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Shatah killing blow to Sunni moderation, but war unlikely
Forensic experts check the site of explosion in Beirut, Friday, Dec. 27, 2013. (The Daily Star/Mohammad Azakir)
Forensic experts check the site of explosion in Beirut, Friday, Dec. 27, 2013. (The Daily Star/Mohammad Azakir)
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BEIRUT: The assassination of former Finance Minister Mohammad Shatah has dealt a heavy blow to moderation within the Sunni community and was aimed at undermining stability and national unity in Lebanon, political analysts said Friday.

However, the analysts agreed that the killing of Shatah, a political adviser to former Prime Minister Saad Hariri, would not plunge the country into a full-blown military confrontation or in a new civil war.

“Shatah’s assassination was aimed at striking moderation in Lebanon and undermining the country’s stability and unity,” Abdallah Bou Habib, Lebanon’s former ambassador to the United States, told The Daily Star. “The assassination basically targeted moderation within the Future Movement and all of Lebanon.”

Bou Habib described Shatah as “a moderate person,” saying he had lunch with the victim about a week ago.

“Shatah came to the lunch in a restaurant without any bodyguards. He exhibited great moderation,” said Bou Habib, director of the Issam Fares Center for Lebanon, a Beirut-based think tank. “With Shatah’s assassination, Lebanon has entered a new cycle of violence.”

Hilal Khashan, a political science professor at the American University of Beirut, also said that Shatah’s killing was aimed at eliminating moderate Sunnis and radicalizing the community in Lebanon.

“The aim [behind Shatah’s killing] is to eliminate voices of moderation within the Sunni community in Lebanon and increase radicalism among them,” Khashan told The Daily Star.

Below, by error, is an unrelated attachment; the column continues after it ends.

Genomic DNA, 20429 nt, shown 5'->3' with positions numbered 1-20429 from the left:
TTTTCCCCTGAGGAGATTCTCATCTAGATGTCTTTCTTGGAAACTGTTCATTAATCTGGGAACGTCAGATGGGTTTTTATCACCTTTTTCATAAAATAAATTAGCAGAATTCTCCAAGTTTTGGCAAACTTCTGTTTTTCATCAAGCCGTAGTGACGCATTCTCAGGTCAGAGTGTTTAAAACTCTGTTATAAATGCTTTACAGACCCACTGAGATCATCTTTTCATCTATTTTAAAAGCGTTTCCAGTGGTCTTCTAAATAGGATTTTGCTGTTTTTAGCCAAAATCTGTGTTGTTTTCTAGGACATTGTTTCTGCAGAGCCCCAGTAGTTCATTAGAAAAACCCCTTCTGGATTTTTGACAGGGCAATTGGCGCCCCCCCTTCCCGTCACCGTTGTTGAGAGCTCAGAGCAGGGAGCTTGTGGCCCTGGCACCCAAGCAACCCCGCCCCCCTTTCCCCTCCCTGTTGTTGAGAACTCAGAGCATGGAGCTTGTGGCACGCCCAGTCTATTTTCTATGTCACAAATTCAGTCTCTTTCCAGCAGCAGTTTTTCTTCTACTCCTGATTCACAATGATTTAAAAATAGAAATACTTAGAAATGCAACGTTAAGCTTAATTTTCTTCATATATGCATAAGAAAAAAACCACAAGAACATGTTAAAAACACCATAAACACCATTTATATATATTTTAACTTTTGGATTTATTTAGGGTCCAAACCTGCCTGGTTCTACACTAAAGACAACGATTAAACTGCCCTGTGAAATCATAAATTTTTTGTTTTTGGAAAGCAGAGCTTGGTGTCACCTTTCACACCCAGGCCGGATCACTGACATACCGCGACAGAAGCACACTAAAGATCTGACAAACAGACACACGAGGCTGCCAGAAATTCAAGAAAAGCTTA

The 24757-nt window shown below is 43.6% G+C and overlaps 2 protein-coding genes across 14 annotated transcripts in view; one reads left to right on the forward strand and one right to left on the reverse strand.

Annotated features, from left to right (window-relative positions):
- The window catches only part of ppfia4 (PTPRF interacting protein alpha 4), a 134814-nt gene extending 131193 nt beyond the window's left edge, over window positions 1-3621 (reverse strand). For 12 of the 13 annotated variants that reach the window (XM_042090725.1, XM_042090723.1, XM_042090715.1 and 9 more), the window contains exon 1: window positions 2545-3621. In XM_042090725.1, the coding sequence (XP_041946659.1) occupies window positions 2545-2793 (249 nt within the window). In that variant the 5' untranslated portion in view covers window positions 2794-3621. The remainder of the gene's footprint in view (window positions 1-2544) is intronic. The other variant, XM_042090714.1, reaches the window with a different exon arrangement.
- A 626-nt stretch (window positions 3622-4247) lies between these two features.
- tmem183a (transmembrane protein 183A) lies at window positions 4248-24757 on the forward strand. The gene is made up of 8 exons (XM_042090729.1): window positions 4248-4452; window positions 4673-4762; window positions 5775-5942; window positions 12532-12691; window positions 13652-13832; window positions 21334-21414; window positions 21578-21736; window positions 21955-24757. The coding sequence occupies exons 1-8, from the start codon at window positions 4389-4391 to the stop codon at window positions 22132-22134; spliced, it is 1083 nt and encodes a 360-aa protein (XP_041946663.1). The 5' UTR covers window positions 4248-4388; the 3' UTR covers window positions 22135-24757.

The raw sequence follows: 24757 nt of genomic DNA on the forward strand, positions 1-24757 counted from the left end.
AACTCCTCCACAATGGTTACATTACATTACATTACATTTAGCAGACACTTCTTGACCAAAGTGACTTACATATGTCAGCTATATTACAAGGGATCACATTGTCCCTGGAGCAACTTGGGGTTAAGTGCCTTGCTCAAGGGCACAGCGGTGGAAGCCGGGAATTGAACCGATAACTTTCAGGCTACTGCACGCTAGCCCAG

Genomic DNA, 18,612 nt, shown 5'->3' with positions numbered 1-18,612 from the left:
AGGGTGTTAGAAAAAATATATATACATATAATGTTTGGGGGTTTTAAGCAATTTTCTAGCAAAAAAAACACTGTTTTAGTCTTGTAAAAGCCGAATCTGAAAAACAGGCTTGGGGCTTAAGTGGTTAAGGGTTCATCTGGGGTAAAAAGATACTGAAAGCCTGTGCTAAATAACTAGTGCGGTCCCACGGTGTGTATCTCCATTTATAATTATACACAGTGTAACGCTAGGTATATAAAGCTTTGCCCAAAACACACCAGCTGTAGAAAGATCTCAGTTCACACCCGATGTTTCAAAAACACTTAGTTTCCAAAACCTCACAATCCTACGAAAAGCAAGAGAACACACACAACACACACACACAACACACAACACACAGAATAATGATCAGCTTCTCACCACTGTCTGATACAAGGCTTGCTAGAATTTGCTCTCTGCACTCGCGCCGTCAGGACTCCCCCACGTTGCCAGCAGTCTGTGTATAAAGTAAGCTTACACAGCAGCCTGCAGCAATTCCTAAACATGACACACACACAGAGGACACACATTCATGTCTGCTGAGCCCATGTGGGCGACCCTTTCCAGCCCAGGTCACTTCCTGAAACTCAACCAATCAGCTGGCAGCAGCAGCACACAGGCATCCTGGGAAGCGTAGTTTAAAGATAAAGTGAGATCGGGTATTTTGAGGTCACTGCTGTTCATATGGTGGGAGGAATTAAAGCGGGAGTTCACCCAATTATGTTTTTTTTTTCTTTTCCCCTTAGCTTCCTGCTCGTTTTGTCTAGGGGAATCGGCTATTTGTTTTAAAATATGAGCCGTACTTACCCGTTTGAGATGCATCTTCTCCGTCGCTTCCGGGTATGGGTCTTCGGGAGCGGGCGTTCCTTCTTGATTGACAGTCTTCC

“Shatah was a very moderate and reasonable politician from Tripoli. The current trend in Syria, Iraq and Lebanon is for Sunnis to become extremists. It is not allowed for moderate Sunnis to be present,” he said.

He said Shatah’s assassination would further weaken the Future Movement. “They don’t want to see moderate Sunnis around,” he said, refusing to say whom he meant by “they.”

“What is wanted is for Sunnis to go crazy and join militant Islamic groups to justify the war on terrorism in these countries,” Khashan said.

“Having said that, what is wanted is that Sunnis must be evicted from the political scene in these countries: Syria, Iraq and Lebanon. Shatah’s assassination is a link in a chain,” he added.

Sami Nader, a professor of economics and international relations at Universite Saint Joseph, said Shatah’s assassination was designed to send a message to the March 14 coalition and its regional backer, Saudi Arabia, over their support for the Syrian uprising against President Bashar Assad’s regime.

“Saudi Arabia has emerged as the main backer of the Syrian revolution,” Nader told The Daily Star.

Recalling the spate of car bombings that struck Beirut’s southern suburbs, the northern city of Tripoli and last month’s twin suicide blasts that targeted the Iranian Embassy in Beirut, Nader said: “The Lebanese arena has been set on fire as regional parties and intelligence agencies engaged in exchanging bloody messages.”

He said Shatah’s killing was part of the “escalating sectarian war raging in Syria and Iraq.”

“Shatah’s assassination was aimed at killing the logic of moderation, state and partnership,” Nader said.

Nizar Abdel-Qader, a retired Lebanese Army general, said there were at least three political messages behind Shatah’s assassination.

“The first message was directly linked to the Geneva II peace conference [on Syria] which is being prepared to be held under a big slogan of fighting terrorism in the region,” Abdel-Qader told The Daily Star.